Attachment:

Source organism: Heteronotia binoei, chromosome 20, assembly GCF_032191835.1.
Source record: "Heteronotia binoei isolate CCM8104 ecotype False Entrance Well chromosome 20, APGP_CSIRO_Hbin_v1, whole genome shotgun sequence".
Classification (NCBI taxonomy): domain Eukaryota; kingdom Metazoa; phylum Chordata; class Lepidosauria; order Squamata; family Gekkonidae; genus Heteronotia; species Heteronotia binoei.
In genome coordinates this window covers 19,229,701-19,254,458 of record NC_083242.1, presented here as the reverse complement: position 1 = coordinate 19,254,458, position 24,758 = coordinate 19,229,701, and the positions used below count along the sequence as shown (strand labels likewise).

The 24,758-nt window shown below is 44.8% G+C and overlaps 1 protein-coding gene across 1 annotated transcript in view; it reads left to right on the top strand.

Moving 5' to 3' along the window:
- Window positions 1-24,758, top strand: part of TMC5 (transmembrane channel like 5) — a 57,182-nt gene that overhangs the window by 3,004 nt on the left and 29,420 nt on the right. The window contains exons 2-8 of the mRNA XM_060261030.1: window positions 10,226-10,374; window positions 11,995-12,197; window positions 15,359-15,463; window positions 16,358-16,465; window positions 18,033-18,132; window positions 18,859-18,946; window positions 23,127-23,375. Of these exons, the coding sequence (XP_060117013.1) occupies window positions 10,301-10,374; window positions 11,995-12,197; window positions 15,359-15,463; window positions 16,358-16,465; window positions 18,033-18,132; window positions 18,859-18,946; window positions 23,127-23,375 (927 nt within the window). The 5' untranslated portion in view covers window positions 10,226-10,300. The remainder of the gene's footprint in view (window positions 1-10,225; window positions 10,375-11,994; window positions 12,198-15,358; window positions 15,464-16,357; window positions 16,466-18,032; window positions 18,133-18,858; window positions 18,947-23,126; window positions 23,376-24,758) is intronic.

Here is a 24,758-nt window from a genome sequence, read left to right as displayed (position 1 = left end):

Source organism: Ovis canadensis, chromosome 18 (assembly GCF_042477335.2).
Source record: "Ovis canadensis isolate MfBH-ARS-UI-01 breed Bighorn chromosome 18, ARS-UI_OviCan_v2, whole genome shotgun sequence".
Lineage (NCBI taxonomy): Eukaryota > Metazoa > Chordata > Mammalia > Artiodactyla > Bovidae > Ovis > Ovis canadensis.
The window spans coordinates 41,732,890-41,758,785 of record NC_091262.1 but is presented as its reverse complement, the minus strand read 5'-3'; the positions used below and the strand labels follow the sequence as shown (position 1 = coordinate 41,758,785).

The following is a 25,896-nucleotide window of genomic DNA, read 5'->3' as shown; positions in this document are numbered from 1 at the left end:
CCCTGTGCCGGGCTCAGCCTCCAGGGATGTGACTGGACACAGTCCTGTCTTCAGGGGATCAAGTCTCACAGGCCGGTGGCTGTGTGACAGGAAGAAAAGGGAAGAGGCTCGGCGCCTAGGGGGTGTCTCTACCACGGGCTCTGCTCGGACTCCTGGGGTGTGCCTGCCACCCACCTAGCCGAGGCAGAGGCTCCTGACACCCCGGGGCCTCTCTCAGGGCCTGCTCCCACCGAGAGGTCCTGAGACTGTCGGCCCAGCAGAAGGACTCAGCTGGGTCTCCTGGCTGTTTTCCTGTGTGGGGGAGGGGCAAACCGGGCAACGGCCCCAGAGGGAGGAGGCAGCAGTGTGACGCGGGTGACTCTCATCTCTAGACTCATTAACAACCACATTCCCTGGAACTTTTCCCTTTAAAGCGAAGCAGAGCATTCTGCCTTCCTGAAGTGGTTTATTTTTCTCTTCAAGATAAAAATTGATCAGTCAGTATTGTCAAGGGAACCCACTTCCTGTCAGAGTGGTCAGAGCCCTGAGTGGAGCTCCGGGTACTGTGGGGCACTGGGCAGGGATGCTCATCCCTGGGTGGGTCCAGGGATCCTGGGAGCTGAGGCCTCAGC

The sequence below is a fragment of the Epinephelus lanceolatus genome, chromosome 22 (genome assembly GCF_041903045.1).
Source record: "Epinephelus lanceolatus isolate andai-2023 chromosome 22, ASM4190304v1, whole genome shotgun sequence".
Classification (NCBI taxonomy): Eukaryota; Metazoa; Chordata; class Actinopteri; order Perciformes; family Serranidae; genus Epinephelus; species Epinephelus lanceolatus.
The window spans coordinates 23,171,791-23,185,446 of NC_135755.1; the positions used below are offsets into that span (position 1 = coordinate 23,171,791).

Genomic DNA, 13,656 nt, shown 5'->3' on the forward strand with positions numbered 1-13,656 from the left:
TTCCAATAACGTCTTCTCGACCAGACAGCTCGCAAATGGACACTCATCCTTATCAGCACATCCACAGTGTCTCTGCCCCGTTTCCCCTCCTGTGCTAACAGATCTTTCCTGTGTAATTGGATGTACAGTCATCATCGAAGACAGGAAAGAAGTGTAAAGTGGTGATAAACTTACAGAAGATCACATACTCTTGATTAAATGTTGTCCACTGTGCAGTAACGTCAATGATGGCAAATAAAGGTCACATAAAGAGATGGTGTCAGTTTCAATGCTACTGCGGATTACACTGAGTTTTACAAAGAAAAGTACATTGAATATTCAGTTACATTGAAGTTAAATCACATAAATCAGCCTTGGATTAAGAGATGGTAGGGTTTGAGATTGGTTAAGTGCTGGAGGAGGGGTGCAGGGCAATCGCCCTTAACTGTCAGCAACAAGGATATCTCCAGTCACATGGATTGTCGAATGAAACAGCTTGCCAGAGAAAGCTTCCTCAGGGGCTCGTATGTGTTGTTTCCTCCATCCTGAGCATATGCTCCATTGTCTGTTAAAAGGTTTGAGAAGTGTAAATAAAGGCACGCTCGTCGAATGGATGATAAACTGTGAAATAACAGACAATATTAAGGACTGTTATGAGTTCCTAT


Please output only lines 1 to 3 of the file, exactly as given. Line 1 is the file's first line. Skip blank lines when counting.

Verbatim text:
Source organism: Heteronotia binoei, chromosome 20, assembly GCF_032191835.1.
Source record: "Heteronotia binoei isolate CCM8104 ecotype False Entrance Well chromosome 20, APGP_CSIRO_Hbin_v1, whole genome shotgun sequence".
Classification (NCBI taxonomy): domain Eukaryota; kingdom Metazoa; phylum Chordata; class Lepidosauria; order Squamata; family Gekkonidae; genus Heteronotia; species Heteronotia binoei.